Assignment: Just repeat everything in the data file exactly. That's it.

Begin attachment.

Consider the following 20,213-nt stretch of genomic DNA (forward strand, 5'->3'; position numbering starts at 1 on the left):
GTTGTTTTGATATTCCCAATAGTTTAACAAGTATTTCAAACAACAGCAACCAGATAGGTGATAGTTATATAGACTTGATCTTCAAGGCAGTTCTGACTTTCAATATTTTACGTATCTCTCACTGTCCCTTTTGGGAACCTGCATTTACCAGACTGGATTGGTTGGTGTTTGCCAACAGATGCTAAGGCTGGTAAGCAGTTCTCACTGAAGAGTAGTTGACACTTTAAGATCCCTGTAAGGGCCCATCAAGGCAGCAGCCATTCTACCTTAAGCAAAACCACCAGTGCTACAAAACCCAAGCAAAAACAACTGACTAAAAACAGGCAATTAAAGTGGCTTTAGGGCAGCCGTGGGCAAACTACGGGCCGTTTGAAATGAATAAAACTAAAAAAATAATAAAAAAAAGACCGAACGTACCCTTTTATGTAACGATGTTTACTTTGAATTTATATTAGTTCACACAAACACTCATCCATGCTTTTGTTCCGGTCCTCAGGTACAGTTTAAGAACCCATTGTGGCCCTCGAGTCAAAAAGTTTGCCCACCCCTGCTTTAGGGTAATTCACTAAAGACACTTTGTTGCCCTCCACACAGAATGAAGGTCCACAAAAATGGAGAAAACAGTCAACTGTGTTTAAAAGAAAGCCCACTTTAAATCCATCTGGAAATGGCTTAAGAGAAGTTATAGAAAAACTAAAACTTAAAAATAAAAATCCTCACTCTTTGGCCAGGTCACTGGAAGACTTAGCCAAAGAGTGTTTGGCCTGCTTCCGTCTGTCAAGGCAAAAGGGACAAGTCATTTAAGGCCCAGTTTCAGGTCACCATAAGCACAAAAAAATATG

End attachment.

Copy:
Consider the following 20,213-nt stretch of genomic DNA (forward strand, 5'->3'; position numbering starts at 1 on the left):
GTTGTTTTGATATTCCCAATAGTTTAACAAGTATTTCAAACAACAGCAACCAGATAGGTGATAGTTATATAGACTTGATCTTCAAGGCAGTTCTGACTTTCAATATTTTACGTATCTCTCACTGTCCCTTTTGGGAACCTGCATTTACCAGACTGGATTGGTTGGTGTTTGCCAACAGATGCTAAGGCTGGTAAGCAGTTCTCACTGAAGAGTAGTTGACACTTTAAGATCCCTGTAAGGGCCCATCAAGGCAGCAGCCATTCTACCTTAAGCAAAACCACCAGTGCTACAAAACCCAAGCAAAAACAACTGACTAAAAACAGGCAATTAAAGTGGCTTTAGGGCAGCCGTGGGCAAACTACGGGCCGTTTGAAATGAATAAAACTAAAAAAATAATAAAAAAAAGACCGAACGTACCCTTTTATGTAACGATGTTTACTTTGAATTTATATTAGTTCACACAAACACTCATCCATGCTTTTGTTCCGGTCCTCAGGTACAGTTTAAGAACCCATTGTGGCCCTCGAGTCAAAAAGTTTGCCCACCCCTGCTTTAGGGTAATTCACTAAAGACACTTTGTTGCCCTCCACACAGAATGAAGGTCCACAAAAATGGAGAAAACAGTCAACTGTGTTTAAAAGAAAGCCCACTTTAAATCCATCTGGAAATGGCTTAAGAGAAGTTATAGAAAAACTAAAACTTAAAAATAAAAATCCTCACTCTTTGGCCAGGTCACTGGAAGACTTAGCCAAAGAGTGTTTGGCCTGCTTCCGTCTGTCAAGGCAAAAGGGACAAGTCATTTAAGGCCCAGTTTCAGGTCACCATAAGCACAAAAAAATATG